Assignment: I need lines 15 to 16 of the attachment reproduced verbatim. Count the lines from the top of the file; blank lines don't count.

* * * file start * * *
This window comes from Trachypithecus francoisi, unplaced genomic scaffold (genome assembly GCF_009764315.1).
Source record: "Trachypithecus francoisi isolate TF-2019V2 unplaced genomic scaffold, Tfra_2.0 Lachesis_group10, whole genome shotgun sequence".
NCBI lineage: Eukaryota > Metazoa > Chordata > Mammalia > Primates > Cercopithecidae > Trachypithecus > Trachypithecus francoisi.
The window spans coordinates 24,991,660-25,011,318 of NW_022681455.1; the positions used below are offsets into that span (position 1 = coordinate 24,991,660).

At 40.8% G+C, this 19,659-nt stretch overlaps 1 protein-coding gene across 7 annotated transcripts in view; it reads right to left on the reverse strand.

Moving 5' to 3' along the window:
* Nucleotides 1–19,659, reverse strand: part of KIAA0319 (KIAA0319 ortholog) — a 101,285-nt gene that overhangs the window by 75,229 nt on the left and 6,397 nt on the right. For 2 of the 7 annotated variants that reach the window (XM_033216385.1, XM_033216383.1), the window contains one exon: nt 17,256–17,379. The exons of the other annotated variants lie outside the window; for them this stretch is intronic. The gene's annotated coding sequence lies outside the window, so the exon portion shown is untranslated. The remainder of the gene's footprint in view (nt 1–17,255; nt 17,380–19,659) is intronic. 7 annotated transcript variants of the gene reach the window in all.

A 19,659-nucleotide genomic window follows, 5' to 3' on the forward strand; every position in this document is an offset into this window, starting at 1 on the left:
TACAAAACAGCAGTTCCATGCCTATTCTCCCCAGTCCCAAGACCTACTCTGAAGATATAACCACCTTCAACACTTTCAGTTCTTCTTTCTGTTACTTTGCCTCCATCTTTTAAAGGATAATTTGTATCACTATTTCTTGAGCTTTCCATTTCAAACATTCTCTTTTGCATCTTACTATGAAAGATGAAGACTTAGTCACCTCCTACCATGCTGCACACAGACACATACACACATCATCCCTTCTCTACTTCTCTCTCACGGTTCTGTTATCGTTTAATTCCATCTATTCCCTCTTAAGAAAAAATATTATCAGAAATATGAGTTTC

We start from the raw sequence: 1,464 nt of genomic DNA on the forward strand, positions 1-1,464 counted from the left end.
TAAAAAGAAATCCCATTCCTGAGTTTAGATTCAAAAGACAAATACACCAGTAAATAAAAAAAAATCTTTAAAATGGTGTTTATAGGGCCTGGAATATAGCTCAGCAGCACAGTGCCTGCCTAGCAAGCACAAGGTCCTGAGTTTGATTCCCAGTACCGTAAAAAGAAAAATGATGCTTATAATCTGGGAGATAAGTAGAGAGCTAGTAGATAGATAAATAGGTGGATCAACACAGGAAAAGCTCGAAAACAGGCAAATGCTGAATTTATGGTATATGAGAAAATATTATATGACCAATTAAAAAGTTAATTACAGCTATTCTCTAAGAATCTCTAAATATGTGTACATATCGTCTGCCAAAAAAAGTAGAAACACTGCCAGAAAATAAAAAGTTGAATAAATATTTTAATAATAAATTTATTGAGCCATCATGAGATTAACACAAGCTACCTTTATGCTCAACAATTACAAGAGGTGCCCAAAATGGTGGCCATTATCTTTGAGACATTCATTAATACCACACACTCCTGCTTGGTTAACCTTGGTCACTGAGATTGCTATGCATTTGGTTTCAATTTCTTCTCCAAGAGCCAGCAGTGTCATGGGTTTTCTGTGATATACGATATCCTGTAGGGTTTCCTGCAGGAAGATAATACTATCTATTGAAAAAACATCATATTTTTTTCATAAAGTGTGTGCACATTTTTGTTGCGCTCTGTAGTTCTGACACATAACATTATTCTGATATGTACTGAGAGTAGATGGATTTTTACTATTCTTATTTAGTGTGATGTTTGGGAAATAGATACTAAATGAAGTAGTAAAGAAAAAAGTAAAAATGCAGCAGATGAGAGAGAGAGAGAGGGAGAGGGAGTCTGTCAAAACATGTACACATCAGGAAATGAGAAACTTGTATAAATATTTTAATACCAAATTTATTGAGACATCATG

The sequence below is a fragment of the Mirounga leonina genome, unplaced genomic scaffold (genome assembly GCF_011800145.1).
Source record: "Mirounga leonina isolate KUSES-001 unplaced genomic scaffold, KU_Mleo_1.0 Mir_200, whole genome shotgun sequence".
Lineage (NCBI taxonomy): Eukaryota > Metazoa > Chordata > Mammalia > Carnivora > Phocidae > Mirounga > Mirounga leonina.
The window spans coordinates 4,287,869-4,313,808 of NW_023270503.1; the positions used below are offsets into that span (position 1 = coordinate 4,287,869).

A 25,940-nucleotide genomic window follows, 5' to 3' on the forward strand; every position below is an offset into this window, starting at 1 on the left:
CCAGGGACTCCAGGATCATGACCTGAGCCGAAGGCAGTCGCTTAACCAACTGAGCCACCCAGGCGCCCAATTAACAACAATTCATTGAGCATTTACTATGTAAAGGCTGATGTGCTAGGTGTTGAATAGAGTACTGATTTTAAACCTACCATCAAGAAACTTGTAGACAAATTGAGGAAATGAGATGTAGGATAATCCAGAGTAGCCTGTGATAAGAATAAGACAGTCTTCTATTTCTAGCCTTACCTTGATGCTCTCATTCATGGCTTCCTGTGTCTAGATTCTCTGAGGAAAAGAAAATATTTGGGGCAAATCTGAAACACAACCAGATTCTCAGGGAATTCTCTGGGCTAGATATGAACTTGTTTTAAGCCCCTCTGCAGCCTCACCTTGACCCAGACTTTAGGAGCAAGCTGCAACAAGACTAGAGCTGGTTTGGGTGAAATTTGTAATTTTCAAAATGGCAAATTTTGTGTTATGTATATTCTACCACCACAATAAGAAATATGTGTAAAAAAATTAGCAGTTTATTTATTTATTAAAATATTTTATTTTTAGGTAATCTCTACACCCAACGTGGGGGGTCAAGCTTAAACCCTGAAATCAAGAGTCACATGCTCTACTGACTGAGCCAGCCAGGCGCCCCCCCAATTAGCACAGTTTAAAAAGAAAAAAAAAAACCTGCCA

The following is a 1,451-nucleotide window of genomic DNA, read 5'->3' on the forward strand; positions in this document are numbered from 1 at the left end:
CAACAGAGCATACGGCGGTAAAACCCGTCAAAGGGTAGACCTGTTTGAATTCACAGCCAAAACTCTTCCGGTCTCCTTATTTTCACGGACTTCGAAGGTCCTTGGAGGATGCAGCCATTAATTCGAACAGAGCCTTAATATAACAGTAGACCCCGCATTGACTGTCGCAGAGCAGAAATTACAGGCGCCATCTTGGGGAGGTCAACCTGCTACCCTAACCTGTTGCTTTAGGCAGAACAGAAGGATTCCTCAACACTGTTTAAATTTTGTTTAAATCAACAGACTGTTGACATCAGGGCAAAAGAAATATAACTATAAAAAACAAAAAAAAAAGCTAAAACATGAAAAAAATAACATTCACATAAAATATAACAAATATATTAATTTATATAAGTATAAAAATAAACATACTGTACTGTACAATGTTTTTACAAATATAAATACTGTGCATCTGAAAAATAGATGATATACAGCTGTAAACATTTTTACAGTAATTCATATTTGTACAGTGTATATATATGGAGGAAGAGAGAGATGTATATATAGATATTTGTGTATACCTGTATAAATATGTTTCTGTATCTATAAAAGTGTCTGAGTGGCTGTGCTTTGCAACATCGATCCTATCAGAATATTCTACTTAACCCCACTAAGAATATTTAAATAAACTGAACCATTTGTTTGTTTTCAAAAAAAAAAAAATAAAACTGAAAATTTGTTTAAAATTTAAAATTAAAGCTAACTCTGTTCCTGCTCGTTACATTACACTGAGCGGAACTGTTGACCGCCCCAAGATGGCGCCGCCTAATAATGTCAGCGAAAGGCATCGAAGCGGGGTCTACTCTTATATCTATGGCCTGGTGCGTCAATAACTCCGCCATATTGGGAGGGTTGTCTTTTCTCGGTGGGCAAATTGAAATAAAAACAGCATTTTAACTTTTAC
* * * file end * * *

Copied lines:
The window spans coordinates 4,287,869-4,313,808 of NW_023270503.1; the positions used below are offsets into that span (position 1 = coordinate 4,287,869).

A 25,940-nucleotide genomic window follows, 5' to 3' on the forward strand; every position below is an offset into this window, starting at 1 on the left: